The player of the year race is wide-open among men's amateur golfers in Western New York.
Tim Hume, the Buffalo District Golf Association champion six of the last seven years, has abdicated his throne and moved to Florida.
It's good news for the top amateurs trying to win significant amateur titles. However, the 42-year-old Hume will be missed on the local circuit.
"Absolutely, he helped elevate everyone's game," said Williamsville's Bob Rosen, former Buffalo district champion and friend of Hume. "I hate to see him leave. He made everyone work a little harder to try to gain ground on him, and he was good for amateur golf in the area by working on projects that helped the district."
Hume, a Williamsville native and Cherry Hill Country Club member, moved for business reasons. He took a job as regional business manager for a medical company in Tampa.
He leaves a golf legacy. In 1999, Hume became the only man in the 80-year history of the Buffalo District Golf Association to win four straight district titles. Only two men have won more than Hume's four crowns. Paul Hyde won six in the 1920s and '30s. Lewiston's Fred Silver owns five titles, won between '72 and '95.
Hume also is the only Buffalo district golfer to win the New York State Mid-Amateur, which began in 1984. Hume took that event in 2000. He also represented the state in the U.S. Golf Association's team championship at Hazeltine in Minnesota in 2001.
"Winning the state Mid-Amateur was the biggest highlight for me," Hume said from his new home. "But winning four districts in a row was pretty special, and playing in the last group at the Porter Cup two years ago was really exciting."
There wasn't a ton of suspense in most of Hume's district wins. He won by nine shots in '96, and his subsequent winning margins were six, one and eight shots. His 4-under win totals in '96 and '97 are the lowest totals in relation to par in the 39 years the event has been stroke play.
Hume played five years professionally on the Canadian Tour until 1990, then regained his amateur status in '93. His move undoubtedly will be good for his golf game. He will be a prominent player in Florida amateur events.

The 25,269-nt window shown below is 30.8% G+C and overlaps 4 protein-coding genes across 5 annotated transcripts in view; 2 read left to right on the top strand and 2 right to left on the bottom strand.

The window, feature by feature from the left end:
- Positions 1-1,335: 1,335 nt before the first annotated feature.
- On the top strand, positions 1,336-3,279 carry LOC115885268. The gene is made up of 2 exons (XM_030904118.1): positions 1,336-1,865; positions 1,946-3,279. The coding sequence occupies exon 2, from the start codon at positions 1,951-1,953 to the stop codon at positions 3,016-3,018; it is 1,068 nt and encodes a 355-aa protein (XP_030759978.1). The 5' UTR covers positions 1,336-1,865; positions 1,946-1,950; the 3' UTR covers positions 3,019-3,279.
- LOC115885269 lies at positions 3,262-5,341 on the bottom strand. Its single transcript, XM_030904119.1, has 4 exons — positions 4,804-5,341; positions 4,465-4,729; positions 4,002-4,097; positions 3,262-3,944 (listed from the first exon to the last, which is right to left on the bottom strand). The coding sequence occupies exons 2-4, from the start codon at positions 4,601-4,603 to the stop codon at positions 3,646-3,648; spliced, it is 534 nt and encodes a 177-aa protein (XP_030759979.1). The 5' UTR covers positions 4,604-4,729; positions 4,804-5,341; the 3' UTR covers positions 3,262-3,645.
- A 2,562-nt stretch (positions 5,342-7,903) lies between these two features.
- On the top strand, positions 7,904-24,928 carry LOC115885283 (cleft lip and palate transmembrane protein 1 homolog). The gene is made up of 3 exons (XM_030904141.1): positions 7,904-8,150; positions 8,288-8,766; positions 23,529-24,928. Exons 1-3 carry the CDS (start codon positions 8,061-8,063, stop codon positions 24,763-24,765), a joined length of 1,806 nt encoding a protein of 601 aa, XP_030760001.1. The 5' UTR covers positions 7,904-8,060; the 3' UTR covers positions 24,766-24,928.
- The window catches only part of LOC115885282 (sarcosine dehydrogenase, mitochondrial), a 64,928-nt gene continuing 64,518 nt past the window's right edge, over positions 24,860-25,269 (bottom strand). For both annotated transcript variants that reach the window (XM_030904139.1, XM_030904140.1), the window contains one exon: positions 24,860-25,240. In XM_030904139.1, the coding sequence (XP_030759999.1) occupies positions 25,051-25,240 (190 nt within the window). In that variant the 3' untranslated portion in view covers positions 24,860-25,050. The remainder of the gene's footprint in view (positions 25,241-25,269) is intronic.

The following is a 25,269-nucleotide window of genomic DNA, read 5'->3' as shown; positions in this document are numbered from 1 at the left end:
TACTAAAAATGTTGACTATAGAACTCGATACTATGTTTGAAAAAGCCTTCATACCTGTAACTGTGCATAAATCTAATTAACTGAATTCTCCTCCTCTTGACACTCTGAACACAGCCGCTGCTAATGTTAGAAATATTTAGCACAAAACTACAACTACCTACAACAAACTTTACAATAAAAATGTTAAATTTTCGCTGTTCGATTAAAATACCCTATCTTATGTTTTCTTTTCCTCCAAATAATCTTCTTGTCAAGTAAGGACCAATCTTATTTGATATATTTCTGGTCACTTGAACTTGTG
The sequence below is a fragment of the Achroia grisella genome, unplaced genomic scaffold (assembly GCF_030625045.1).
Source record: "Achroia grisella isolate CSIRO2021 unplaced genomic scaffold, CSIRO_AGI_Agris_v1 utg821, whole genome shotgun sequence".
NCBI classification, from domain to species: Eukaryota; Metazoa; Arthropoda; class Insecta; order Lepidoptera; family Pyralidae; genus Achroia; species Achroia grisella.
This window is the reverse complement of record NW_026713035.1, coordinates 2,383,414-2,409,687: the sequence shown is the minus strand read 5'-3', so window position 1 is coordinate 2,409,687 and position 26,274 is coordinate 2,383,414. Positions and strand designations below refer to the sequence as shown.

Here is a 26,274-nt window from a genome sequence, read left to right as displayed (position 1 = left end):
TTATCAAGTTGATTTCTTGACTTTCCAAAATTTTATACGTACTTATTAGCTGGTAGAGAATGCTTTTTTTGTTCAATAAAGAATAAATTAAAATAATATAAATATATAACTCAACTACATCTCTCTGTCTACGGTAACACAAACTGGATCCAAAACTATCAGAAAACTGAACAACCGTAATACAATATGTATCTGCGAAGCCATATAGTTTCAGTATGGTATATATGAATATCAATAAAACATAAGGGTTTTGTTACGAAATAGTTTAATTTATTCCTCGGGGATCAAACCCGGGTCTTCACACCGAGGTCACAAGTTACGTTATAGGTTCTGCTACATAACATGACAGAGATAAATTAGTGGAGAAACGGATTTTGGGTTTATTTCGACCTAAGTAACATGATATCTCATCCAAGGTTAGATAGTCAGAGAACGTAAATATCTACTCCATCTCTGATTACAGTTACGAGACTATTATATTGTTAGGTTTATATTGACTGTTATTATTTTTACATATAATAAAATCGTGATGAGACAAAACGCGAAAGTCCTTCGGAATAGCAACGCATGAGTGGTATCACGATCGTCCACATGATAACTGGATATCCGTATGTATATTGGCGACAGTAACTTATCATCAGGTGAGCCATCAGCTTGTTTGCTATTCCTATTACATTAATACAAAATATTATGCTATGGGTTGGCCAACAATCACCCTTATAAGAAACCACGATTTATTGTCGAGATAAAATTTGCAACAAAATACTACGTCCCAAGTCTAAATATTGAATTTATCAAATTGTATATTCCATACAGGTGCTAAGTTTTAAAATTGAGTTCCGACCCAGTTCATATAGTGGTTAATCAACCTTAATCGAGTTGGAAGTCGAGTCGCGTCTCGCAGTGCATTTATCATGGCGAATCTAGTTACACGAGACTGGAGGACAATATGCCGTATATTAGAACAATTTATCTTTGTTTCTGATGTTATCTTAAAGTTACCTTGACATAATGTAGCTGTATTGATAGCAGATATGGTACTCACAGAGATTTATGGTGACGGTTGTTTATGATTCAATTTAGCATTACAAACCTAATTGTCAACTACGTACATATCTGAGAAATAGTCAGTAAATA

"In Buffalo you really have four prime months and you have to cram it all in," he said. "Down here you can go three weeks without playing because of other obligations and it's no big deal at all."
Hume was influential in helping the district expand its series of top local amateur tournaments, which has enhanced the area's quality of competition.
"All of a sudden Buffalo has this good pool of young talent -- with guys like Kyle Hess and Matt Thomas coming along -- and you want to expose these guys to the best competition locally and get them exposure," Hume said. "I really hope the points series keeps going."
Congratulations to Dr. Jim Smith of Crag Burn for winning the Senior Division of the Porter Cup on Saturday. It's only the second time in the 13 years since the senior division was instituted that a Buffalo district player won it. The division features some of the best senior players in the country. Lewiston's Silver pulled within a shot of Smith with a birdie on the 16th hole of the final round. But Smith was able to par the par-3 18th while Silver bogeyed, and Smith won by two at 7 over for four rounds. Smith, incidentally, is the only player to edge Hume as Player of the Year since Hume took his first season title in '97. Smith was No. 1 in 2001.
Silver tied for 26th at the Canadian Senior Match Play championship in British Columbia this month.
Jamestown native Dirk Ayers, the 1995 New York State Amateur champion, ranks 15th on the Canadian Tour money list this year with earnings of $25,587. Ayers, 32, played at Penn State and lives in Sarasota, Fla. He tied for second in June at a Canadian Tour stop in Virginia. It was his highest finish ever on the tour. (Only six of the 14 tournaments on the circuit are held in Canada.)
The No. 1 Canadian Tour money winner this year is Floridian Erik Compton, a former second-team college All-America who had a heart transplant when he was 12. Compton played on the Buy.com tour. Fifth on the money list is Steve Scott, who lost the 1996 U.S. Amateur title to Tiger Woods.
Jim Thorpe stands sixth on the PGA Champions Tour money list with $842,794 in earnings. Lon Nielsen stands 41st at $278,809. Nielsen needs to get close to $600,000 to avoid going back to qualifying school in the fall. Nielsen did not make the field for the U.S. Senior Open because only the top 20 on this year's list got an exemption.